FIRSTPOST - Apr. 2016

FIRSTPOST

Demand forecasting: A practical solution in a volatile market

Essence of demand forecasting is aptly captured by the words, “A good forecaster is not smarter than everyone else, he merely has his ignorance better organised”. The one thing that has definitely changed now are intelligent algorithms helping in managing the ignorance or in more technical terms reducing the forecast error. A study by Teraa Technology suggests that new methods of demand forecasting have reduced the forecasting error by 37 percent at SKU level. Demand forecasting tools are widely appreciated and adopted over the past several years across the industries. The companies which have well master this tool are enjoying better returns over the competitors in terms of improved sales, low inventory, and higher profit margin.

Demand Forecasting

Aggressive competition and demanding customer are pushing companies for adding new products on a regular interval. Distinct products available for sale are nearly tripled in last five years. With shrinking product life cycle, increasing numbers of SKU and wide geographic operations, there is high stress on the value chain to ensure on-shelf availability. A report by Efficient Consumer Response group says that stock out in Asia Pacific region is as high as 18 percent. The same survey also highlights that forecasting error and poor ordering are the two major reason of stock out. This by rule of thumb would mean a loss of sales of around 9 percent. A stock out also implies further hidden costs to the value chain such as obsolescence and returning excess inventory to suppliers let alone the margin loss due to 9 percent volume loss.

A recent survey done by Supply Chain Digest shows that 61 percent companies see improving forecast accuracy as a significant area of improvement. Survey also points out that an average 5 percent increase in forecast accuracy increases the profit margin by 2 percent. But there are several challenges in implementing demand forecasting tools. The foremost challenge is to justify the cost involved in infrastructure investment. Off the Shelf Demand Forecasting tools are very expensive and require significant consulting effort and time to implement. Skill availability within the organisation to model business process, market variable, and data together is another challenge. Besides, one has to deal with other challenges like data availability, data accuracy, and data bias. These challenges make demand forecasting a tough problem to solve. It is no wonder that most organisations have continued with their traditional methods of bottom up demand forecasting where a certain percentage is added to actual sales for same period last year as forecasts.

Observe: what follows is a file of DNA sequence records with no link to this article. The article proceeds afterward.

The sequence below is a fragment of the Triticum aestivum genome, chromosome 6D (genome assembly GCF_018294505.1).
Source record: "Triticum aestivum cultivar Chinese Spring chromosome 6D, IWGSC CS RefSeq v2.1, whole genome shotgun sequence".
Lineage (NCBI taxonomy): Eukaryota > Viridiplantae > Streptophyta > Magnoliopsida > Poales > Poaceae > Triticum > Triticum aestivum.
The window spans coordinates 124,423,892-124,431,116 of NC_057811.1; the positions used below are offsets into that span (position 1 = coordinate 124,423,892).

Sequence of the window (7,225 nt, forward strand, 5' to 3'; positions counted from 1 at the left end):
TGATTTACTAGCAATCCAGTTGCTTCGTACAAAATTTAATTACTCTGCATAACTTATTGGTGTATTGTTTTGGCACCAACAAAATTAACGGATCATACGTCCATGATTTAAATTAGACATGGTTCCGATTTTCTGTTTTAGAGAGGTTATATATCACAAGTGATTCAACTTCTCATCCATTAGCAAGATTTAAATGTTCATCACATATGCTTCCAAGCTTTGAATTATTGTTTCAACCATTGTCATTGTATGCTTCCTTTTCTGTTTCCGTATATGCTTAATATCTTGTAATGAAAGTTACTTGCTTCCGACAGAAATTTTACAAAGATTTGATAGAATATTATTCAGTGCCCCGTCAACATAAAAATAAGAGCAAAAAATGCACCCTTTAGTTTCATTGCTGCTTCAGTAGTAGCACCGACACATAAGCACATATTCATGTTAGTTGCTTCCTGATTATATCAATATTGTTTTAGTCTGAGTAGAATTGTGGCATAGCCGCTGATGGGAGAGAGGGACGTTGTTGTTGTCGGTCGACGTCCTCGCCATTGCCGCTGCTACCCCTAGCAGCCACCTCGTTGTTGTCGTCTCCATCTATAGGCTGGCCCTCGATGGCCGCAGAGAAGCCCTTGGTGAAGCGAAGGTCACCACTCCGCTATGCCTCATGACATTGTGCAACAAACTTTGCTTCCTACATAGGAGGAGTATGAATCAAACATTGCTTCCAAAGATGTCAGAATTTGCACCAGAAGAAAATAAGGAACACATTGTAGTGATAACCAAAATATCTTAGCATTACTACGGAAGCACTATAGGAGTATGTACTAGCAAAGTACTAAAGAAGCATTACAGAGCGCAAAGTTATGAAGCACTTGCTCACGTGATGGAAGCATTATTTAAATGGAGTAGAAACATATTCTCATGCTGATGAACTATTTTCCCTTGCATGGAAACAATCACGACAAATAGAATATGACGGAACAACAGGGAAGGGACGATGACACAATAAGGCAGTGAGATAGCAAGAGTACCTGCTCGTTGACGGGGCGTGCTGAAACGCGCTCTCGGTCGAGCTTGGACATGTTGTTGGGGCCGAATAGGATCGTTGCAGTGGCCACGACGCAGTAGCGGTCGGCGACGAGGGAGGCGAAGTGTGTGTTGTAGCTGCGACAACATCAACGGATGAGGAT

Solutions to the challenge have broadly fallen into two components, either implementation of software with best of breed forecasting algorithms or a consulting effort with excel based tools as one-time investments with the hope that organisation will be able to improvise it further once consultants have left. Either of these approaches has failed. Software implementations without policy level changes have failed to give results. And consulting effort focussed on policy changes with the less sophisticated computing power of excel has users settle for sub-optimal solutions. But the biggest challenge has been in finding the right talent within the business to solve the problem of scientific forecasting.

If one could solve the problem of right talent at affordable price points without worrying about constant up gradation of software tools and methods, one would have found the Holy Grail. Feasible answers would require different thinking models. cloud computing has lowered the cost of computing significantly with world-class data security. Once data security is taken off the discussion table, businesses can then attempt to solve the issue of software, algorithms, and processes to overcome the twin challenge of tools and talent. Most businesses should see this as an opportunity to leverage world-class capability in planning and not see this as another cost reduction outsourcing proposition. Because it is not!

As businesses become more and more complex, using data from external sources will become more and more critical. Businesses will always find it difficult to capture, understand and model the impact of these external factors into the forecasting process. Demand sensing is a global phenomenon and there are many companies like ZARA, P&G, Shell, Unilever, Mondelez, Kellogg, and General Mills etc. which have implemented the demand sensing processes and tools. But using data captured from demand-sensing technologies to better your forecasts is going to even more critical. The world is moving ahead and adopting these cutting edge technologies to resolve their problems. Don’t stay behind, start considering newer ways to use services to solve the demand forecasting challenge.

Alagu Balaraman is a partner in CGN & Associates and the managing director - India Operations & Sujit Sahu is principal at CGN & Associates India Pvt Ltd.